Indeed, despite being criticized for abusive and still uncompensated land seizures a decade ago, the possibility of private property seizures by the Department of Homeland Security is again looming over hundreds of more landowners. Moreover, with the passage of the REAL ID Act of 2005, the secretary of homeland security has the authority to waive any and all laws to speed up the construction of patrol roads and border walls. Barrier construction has disturbed or destroyed indigenous graves and cultural sites, which have particularly affected the Tohono O’odham Nation in Arizona, because laws that protect Native American rights are waived. No one else in the government, not even the president, has this kind of authority.

      The border wall, however, wouldn’t just violate landowners’ property rights.

  • Internet Policy/Net Neutrality

    • Free roaming ‘could no longer be guaranteed’ with a no-deal Brexit

      Thanks to the Digital Single Market, Brits travelling in Europe have not had to pay roaming charges since June 2017, after changes to regulation meant that UK mobile phone users could use their regular allowance of calls, texts and data for no extra cost from anywhere in the EU.

      This could all change in March next year, though, as the government has confirmed warned that Brexit – which was recently been blamed for Panasonic shifting its European HQ from the UK to Amsterdam – could see the re-introduction of pesky roaming charges.

  • Intellectual Monopolies

    • Trademarks

      • US government likely to be disappointed in Brunetti review quest

        The USPTO has appealed to the Supreme Court to allow it to control immoral and scandalous trade mark registrations. Review and reversal of In re Brunetti seems unlikely because a similar issue was addressed in Tam

      • That Bizarre Trademark Suit Between Music Promoters Over An ‘Ultra’ Trademark Nobody Owned Is Still Going On

        I’ll forgive the average reader here if they cannot recall the post we did nearly a year and a half ago about a trademark dispute between Worldwide Entertainment Group Inc. of Florida and Adria MM Productions Ltd. of Croatia. It’s by far my favorite trademark story ever. It has all the hallmarks of a typical trademark bullying story that we would cover: from a fairly generic term (“Ultra”) in a really broad industry (music festivals) being licensed for use overseas in Europe by Worldwide to Adria, only to have the former ratchet up its licensing fee and control demands over the trademark it had on the term “Ultra.” Pretty standard fare, even when we get to the part where Worldwide sends Adria notice that it is in breach of the licensing agreement and demanding the stoppage of all use of the term “Ultra.”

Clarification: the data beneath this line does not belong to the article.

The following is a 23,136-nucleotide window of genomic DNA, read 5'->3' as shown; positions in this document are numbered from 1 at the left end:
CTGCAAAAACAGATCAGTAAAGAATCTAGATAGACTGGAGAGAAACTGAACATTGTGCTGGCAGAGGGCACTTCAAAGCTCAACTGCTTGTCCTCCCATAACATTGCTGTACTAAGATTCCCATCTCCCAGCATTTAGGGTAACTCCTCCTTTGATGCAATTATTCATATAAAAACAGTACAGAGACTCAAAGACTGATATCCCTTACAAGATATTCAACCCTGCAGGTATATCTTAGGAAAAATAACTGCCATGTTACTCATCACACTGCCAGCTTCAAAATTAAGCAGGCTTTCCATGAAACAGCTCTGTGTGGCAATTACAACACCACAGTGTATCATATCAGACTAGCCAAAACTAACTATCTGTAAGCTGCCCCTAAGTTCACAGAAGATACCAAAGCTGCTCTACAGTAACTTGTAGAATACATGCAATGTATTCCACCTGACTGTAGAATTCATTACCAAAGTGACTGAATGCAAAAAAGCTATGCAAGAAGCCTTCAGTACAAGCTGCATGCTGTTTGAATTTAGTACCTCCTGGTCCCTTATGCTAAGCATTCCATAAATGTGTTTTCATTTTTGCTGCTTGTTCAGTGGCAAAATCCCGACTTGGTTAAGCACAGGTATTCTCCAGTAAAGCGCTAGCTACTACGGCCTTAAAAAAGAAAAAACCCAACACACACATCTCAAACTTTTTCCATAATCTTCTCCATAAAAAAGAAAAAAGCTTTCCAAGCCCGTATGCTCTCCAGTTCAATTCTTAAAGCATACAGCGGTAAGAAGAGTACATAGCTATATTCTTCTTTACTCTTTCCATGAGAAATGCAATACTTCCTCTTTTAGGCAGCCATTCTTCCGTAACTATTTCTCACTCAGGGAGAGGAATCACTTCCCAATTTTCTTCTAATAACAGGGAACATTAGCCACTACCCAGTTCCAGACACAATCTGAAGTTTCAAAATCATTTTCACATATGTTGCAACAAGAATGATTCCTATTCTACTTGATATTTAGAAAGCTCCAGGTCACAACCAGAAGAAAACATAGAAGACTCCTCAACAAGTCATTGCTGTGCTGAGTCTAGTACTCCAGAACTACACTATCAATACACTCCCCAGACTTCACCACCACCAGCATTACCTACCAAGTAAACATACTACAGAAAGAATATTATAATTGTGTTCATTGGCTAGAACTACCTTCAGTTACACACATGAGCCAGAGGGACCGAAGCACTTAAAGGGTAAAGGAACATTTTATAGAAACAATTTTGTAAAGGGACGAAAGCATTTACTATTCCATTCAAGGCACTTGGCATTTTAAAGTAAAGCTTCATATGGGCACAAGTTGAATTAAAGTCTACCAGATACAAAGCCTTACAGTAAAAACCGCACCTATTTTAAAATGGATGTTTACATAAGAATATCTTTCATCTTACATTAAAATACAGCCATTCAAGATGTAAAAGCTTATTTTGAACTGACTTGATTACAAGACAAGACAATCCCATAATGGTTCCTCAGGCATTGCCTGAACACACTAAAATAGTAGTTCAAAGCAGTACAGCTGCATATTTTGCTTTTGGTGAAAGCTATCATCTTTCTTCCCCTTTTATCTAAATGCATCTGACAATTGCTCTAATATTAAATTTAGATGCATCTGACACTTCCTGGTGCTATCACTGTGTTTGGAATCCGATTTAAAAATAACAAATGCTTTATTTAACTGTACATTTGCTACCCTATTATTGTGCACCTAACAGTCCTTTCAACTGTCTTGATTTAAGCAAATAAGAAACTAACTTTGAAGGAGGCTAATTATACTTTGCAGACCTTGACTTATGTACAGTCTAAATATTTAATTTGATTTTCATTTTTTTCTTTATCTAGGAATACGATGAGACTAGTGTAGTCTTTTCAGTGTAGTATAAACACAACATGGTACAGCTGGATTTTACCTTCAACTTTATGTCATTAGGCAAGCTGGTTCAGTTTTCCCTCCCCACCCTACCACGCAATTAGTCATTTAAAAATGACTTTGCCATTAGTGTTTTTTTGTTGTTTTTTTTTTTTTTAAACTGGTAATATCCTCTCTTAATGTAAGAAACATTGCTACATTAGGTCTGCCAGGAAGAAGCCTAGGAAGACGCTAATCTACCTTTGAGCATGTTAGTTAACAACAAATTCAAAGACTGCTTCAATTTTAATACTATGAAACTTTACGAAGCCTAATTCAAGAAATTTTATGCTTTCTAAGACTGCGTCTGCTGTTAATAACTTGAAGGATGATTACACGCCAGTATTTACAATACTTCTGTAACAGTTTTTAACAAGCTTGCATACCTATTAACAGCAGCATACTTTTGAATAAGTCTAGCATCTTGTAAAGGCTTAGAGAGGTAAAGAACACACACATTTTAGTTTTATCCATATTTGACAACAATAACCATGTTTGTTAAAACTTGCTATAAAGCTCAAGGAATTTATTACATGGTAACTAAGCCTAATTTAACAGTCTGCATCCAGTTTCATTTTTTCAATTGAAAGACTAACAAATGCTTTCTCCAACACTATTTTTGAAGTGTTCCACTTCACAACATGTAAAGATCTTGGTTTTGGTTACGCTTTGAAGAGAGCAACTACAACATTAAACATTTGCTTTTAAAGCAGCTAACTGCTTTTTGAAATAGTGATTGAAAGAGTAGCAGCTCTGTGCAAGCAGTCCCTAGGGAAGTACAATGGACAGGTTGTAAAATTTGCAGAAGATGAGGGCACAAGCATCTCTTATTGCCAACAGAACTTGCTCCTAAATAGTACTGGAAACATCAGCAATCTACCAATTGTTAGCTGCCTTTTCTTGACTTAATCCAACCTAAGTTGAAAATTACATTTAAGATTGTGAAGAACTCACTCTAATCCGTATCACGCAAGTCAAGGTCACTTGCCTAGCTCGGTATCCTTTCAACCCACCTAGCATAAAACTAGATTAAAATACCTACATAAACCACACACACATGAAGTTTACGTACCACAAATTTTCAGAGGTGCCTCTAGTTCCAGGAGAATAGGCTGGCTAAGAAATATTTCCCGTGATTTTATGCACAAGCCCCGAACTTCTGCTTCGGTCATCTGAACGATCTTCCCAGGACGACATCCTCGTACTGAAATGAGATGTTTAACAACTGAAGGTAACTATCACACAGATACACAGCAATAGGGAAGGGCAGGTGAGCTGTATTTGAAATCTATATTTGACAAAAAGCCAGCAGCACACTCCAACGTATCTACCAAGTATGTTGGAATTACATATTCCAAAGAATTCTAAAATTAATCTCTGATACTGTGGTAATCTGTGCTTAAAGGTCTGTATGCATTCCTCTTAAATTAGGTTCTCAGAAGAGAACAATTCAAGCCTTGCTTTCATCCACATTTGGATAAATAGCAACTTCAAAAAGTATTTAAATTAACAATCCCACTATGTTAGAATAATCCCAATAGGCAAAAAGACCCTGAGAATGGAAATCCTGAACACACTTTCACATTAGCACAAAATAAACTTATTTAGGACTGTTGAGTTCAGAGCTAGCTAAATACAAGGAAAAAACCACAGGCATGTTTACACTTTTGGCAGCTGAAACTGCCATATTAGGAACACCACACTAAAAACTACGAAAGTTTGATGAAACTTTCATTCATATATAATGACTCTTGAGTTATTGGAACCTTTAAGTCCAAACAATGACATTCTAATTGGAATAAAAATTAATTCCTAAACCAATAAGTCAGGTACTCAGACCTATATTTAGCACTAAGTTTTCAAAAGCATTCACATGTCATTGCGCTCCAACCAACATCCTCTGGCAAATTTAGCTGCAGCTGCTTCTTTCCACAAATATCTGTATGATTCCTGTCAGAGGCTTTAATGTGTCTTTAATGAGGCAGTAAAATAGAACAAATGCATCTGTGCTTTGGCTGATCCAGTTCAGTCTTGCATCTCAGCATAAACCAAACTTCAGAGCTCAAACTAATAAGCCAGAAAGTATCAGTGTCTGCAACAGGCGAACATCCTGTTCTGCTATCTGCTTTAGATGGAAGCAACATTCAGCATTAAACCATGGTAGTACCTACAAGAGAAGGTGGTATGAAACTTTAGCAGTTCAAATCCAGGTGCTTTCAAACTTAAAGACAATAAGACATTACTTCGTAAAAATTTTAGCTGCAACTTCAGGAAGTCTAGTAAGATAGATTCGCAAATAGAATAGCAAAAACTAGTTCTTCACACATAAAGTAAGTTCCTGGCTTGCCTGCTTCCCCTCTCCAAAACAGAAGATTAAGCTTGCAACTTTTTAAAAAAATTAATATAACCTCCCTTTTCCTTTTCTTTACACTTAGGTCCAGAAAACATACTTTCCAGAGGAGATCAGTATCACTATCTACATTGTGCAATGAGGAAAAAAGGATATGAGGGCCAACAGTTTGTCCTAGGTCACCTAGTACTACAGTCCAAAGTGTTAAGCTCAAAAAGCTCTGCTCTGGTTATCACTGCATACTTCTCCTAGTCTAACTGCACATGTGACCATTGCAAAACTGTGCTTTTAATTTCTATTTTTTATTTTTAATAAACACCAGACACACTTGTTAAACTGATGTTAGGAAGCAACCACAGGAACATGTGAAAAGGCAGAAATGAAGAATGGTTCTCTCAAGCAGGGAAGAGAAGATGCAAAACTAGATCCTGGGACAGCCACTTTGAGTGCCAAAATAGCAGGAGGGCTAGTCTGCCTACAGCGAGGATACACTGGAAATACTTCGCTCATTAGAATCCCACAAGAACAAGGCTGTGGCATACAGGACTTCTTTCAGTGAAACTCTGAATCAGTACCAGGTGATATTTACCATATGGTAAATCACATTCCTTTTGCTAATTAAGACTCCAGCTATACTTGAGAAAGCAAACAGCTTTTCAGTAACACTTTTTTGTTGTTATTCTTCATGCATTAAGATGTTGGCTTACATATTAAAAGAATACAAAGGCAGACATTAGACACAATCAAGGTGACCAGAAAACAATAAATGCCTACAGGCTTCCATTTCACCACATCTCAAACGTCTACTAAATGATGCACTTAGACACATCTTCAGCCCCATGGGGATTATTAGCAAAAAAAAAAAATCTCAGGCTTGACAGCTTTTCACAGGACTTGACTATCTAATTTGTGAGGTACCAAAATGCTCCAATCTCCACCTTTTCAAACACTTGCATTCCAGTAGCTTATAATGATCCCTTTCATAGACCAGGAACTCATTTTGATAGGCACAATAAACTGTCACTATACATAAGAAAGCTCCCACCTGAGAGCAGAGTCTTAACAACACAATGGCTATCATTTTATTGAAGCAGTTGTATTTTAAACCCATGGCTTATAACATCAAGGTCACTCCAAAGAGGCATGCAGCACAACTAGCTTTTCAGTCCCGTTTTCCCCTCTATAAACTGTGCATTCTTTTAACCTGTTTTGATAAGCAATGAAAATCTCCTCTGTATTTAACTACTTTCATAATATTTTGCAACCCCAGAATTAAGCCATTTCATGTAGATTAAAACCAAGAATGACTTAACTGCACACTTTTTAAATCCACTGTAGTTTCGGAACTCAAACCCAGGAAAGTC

• Copyrights

      • Canadian Supreme Court rules ISPs can charge some costs of identifying illegal downloaders

        ISPs’ obligations in tackling illegal downloading have been clarified in Rogers Communications v Voltage Pictures. They can charge copyright holders for some steps in identifying suspected customers but not those costs incurred under the notice and notice regime

      • Plagiarists Or Innovators? The Led Zeppelin Paradox Endures

        Fifty years ago – in September 1968 – the legendary rock band Led Zeppelin first performed together, kicking off a Scandinavian tour billed as the New Yardbirds.

        The new, better name would come later that fall, while drummer John Bonham’s death in 1980 effectively ended their decade-defining reign. But to this day, the band retains the same iconic status it held back in the 1970s: It ranks as one of the best-selling music acts of all time and continues to shape the sounds of new and emerging groups young enough to be the band members’ grandchildren.

        Yet, even after all this time – when every note, riff and growl of Zeppelin’s nine-album catalog has been pored over by fans, cover artists and musicologists – a dark paradox still lurks at the heart of its mystique. How can a band so slavishly derivative – and sometimes downright plagiaristic – be simultaneously considered so innovative and influential?

        How, in other words, did it get to have its custard pie and eat it, too?